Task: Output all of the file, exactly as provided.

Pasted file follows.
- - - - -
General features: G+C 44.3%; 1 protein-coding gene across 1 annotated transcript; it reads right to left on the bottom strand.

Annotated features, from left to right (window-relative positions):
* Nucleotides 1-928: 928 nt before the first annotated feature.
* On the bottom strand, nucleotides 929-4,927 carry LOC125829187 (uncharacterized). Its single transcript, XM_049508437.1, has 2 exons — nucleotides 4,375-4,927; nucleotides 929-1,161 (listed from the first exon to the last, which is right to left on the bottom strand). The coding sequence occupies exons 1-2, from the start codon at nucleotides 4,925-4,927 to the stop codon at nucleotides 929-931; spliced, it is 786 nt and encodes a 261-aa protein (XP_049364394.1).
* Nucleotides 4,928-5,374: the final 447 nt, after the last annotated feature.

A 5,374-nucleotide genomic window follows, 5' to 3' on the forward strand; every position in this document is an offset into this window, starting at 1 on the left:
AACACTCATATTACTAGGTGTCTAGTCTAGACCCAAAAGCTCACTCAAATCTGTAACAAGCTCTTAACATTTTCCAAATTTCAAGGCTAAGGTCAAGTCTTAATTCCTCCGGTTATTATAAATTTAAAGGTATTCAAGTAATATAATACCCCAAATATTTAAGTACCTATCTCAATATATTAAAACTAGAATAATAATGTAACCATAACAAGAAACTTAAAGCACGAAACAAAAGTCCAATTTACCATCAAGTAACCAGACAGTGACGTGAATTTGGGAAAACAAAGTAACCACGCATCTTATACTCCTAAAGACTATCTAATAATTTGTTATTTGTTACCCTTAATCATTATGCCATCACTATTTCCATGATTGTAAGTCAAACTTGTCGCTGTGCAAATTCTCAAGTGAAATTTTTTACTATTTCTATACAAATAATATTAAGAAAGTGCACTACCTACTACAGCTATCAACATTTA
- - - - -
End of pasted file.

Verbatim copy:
General features: G+C 44.3%; 1 protein-coding gene across 1 annotated transcript; it reads right to left on the bottom strand.

Annotated features, from left to right (window-relative positions):
* Nucleotides 1-928: 928 nt before the first annotated feature.
* On the bottom strand, nucleotides 929-4,927 carry LOC125829187 (uncharacterized). Its single transcript, XM_049508437.1, has 2 exons — nucleotides 4,375-4,927; nucleotides 929-1,161 (listed from the first exon to the last, which is right to left on the bottom strand). The coding sequence occupies exons 1-2, from the start codon at nucleotides 4,925-4,927 to the stop codon at nucleotides 929-931; spliced, it is 786 nt and encodes a 261-aa protein (XP_049364394.1).
* Nucleotides 4,928-5,374: the final 447 nt, after the last annotated feature.

A 5,374-nucleotide genomic window follows, 5' to 3' on the forward strand; every position in this document is an offset into this window, starting at 1 on the left:
AACACTCATATTACTAGGTGTCTAGTCTAGACCCAAAAGCTCACTCAAATCTGTAACAAGCTCTTAACATTTTCCAAATTTCAAGGCTAAGGTCAAGTCTTAATTCCTCCGGTTATTATAAATTTAAAGGTATTCAAGTAATATAATACCCCAAATATTTAAGTACCTATCTCAATATATTAAAACTAGAATAATAATGTAACCATAACAAGAAACTTAAAGCACGAAACAAAAGTCCAATTTACCATCAAGTAACCAGACAGTGACGTGAATTTGGGAAAACAAAGTAACCACGCATCTTATACTCCTAAAGACTATCTAATAATTTGTTATTTGTTACCCTTAATCATTATGCCATCACTATTTCCATGATTGTAAGTCAAACTTGTCGCTGTGCAAATTCTCAAGTGAAATTTTTTACTATTTCTATACAAATAATATTAAGAAAGTGCACTACCTACTACAGCTATCAACATTTA